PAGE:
Peter McMahon, Tax Partner at Grunberg & Co said: “Individuals in England and Wales will normally incur IHT at a rate of 40 per cent on all estates valued at above £325,000. But by taking advantage of the RNRB, individuals can effectively increase this tax-free threshold to £450,000 if they intend to pass on property to children or grandchildren in their Wills,” Justin said.

“The new changes to the RNRB are even better news for married couples and those who are in a civil partnership.

“This is because such individuals can combine their allowances – meaning that couples

consultation to bring change to IR 35


Off-payroll working has recently attracted headlines in a number of high profile tribunal decisions.

The most notably of these is Christa Ackroyd, the BBC – “Look North” presenter who was recently found to be operating inside IR 35 and ordered to pay over £400,000 in tax and National Insurance Contributions (NICs).

Further headlines followed when other BBC talent similarly found themselves on the payroll. With this background, it might reasonably be supposed that the Government’s consultation issued on 18th May, “Off-payroll working in the private sector”, is a further development of these apparently connected stories – it is of course, although curiously, the Ackroyd case and the BBC’s decision are unconnected.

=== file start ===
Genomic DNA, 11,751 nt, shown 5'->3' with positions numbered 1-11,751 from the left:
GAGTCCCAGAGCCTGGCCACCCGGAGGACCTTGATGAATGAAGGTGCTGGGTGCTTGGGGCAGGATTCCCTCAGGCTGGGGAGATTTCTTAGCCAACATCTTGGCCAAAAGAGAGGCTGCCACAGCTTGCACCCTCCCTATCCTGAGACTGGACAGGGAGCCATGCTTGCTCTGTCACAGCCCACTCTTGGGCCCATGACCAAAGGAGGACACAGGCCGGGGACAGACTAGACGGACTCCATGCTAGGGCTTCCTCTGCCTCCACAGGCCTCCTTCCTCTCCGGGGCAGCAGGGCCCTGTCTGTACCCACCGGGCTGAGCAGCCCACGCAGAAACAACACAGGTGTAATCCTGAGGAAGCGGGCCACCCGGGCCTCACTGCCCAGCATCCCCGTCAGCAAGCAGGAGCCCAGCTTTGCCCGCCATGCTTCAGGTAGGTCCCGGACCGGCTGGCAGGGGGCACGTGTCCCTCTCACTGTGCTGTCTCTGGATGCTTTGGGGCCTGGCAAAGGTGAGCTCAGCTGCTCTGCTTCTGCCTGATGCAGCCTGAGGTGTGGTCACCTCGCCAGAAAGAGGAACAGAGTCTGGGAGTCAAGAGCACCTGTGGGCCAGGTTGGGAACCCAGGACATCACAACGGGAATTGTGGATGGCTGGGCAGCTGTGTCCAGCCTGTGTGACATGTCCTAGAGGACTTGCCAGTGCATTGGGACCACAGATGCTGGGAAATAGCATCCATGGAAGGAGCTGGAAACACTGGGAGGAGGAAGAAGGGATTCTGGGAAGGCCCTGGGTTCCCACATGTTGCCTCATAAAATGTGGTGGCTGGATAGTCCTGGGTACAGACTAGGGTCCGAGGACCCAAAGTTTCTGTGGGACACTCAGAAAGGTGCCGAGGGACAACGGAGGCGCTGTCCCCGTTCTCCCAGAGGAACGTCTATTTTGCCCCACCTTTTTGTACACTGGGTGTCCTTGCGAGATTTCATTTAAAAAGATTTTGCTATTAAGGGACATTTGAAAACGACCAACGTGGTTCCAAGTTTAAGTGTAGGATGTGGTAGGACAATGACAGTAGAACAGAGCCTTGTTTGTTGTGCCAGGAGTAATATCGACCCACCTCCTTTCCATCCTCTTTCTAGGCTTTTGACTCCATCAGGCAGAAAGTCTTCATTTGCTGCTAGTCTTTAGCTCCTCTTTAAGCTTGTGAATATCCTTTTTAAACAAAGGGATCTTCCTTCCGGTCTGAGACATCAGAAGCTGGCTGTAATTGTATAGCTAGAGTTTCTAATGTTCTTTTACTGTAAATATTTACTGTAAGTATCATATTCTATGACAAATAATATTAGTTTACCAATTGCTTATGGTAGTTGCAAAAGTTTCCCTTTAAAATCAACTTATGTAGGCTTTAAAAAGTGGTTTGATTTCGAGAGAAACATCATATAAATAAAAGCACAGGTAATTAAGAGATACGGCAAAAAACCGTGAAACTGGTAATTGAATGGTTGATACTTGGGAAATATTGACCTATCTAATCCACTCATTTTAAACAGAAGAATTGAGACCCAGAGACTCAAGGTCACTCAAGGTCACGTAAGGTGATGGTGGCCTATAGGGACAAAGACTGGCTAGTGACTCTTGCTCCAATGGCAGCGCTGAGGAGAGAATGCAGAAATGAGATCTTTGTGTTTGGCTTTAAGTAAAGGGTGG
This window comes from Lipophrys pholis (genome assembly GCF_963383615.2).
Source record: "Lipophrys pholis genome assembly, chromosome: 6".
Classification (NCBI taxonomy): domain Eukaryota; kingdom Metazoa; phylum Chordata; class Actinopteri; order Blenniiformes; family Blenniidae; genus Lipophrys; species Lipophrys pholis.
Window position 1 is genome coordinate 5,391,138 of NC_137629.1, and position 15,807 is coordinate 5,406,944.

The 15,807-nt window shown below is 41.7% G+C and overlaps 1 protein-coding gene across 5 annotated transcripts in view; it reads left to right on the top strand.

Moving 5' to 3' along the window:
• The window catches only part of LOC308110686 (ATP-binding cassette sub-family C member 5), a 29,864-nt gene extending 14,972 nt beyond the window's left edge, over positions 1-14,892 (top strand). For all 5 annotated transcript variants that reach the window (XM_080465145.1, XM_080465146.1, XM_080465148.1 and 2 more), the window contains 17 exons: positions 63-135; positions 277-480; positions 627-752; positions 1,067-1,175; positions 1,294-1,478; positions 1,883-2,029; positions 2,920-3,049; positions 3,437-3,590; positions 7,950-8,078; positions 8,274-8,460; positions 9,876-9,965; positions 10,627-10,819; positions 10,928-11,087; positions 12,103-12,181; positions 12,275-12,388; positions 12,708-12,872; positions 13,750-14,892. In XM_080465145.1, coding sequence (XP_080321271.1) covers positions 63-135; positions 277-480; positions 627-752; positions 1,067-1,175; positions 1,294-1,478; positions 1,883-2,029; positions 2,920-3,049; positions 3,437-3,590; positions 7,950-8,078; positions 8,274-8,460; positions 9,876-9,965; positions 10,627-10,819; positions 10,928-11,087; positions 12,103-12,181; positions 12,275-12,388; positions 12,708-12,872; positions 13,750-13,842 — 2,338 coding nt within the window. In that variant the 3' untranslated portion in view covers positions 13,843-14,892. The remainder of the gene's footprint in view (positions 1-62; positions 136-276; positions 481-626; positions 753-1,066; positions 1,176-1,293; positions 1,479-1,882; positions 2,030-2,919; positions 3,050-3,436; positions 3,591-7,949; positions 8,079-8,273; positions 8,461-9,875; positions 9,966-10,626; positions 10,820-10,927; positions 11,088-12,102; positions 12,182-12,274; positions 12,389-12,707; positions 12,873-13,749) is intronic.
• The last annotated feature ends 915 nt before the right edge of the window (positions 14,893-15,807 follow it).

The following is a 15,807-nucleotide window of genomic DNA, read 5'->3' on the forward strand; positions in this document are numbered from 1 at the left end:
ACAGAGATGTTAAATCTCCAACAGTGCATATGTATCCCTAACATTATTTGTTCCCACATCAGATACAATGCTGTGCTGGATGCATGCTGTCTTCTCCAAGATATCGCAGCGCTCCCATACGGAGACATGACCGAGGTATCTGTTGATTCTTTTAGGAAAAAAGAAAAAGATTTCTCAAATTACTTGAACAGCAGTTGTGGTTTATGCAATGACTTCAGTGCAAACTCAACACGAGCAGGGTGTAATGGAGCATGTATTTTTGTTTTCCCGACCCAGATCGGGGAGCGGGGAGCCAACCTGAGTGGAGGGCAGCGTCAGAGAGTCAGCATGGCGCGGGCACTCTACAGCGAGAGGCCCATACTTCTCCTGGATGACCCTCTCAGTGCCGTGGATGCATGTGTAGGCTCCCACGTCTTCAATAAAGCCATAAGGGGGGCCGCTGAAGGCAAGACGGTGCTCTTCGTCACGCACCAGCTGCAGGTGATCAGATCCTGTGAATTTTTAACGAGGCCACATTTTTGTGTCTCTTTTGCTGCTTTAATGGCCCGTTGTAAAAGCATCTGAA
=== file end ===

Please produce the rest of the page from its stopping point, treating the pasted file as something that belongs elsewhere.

Off-payroll working simply describes those workers who are not on the PAYE payroll. This is typically because they are engaged through their own personal service company (PSC). The nature of the relationship between the worker provided by the PSC and the engaging client may be identical to that of an employee engaged under a contract of employment, yet the resulting tax may be markedly different. This has long been recognised as unfair and IR 35 (more formally ‘the intermediaries’ legislation’) has been in place since 2000 to address